The Government are committed to the support for emergency care research. Following detailed consultation with those involved in emergency research, a provision was included in the UK Clinical Trials Regulations1 which precludes incapacitated adults participating in trials without the prior consent of their legal representative. However, after the regulations came into force, researchers involved in a large trial requiring immediate administration of a clot busting drug to resuscitate patients following a heart attack found it was impracticable to obtain consent using the provisions of the regulations. This was because the patient had usually lost capacity to consent and the limited time available for administering the trial drug did not allow contact to be made with the legal representative.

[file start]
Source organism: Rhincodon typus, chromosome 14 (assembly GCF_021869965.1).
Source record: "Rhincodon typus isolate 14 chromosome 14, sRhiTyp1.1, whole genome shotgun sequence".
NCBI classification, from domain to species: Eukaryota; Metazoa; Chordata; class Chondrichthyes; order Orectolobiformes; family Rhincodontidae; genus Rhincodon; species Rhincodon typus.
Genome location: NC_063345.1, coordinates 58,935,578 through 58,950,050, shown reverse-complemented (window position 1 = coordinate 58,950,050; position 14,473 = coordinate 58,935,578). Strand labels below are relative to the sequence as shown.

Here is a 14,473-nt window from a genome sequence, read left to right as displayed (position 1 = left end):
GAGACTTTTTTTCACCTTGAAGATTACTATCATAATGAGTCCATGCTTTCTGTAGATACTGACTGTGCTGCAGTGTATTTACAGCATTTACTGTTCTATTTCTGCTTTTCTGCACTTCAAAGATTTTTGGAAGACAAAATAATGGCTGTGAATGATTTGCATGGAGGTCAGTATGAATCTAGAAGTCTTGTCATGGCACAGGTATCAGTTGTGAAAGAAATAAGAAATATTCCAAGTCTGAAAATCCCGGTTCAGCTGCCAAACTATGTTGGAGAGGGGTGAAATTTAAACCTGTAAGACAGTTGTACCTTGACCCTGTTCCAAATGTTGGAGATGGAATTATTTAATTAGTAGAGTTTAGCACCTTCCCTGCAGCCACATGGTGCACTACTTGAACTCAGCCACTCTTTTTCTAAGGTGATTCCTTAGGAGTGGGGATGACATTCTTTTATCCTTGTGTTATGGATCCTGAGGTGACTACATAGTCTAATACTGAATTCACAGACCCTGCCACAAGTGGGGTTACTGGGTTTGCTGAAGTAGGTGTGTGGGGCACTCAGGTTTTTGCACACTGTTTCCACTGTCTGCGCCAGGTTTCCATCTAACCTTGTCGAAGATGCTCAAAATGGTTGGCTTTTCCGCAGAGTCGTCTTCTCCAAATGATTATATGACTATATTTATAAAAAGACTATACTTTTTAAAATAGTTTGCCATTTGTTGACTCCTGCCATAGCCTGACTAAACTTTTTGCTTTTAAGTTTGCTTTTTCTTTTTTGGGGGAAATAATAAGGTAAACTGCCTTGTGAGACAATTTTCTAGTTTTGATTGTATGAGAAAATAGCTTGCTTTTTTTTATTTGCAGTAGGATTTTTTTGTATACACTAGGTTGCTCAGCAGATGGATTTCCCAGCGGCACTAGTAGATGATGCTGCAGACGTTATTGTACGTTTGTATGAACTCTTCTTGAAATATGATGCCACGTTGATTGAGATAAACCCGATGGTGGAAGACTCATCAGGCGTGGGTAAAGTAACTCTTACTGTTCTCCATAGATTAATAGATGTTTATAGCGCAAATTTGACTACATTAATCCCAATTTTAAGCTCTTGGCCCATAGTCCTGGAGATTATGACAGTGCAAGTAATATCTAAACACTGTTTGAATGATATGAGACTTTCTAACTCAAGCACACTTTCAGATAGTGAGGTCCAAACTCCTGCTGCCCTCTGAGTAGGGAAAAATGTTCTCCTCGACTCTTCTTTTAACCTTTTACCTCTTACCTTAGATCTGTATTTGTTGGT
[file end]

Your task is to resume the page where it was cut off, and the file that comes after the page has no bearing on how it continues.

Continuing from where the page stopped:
The Government therefore consulted on a proposed amendment to the regulations which would enable incapacitated adults to be entered into trials prior to the consent of a legal representative having been obtained where the trial was of a medicine to be used in emergency situations. Consent would subsequently need to be obtained. The proposal received wide support.
However, the occurrence of serious adverse reactions in a drug trial in healthy volunteers in March has led to heightened scrutiny of all clinical trial regulation, including a re-examination of this proposal to ensure that it can be justified. That re-examination is ongoing.
1 The Medicines for Human Use (Clinical Trials) Regulations 2004 [SI 20004/1031].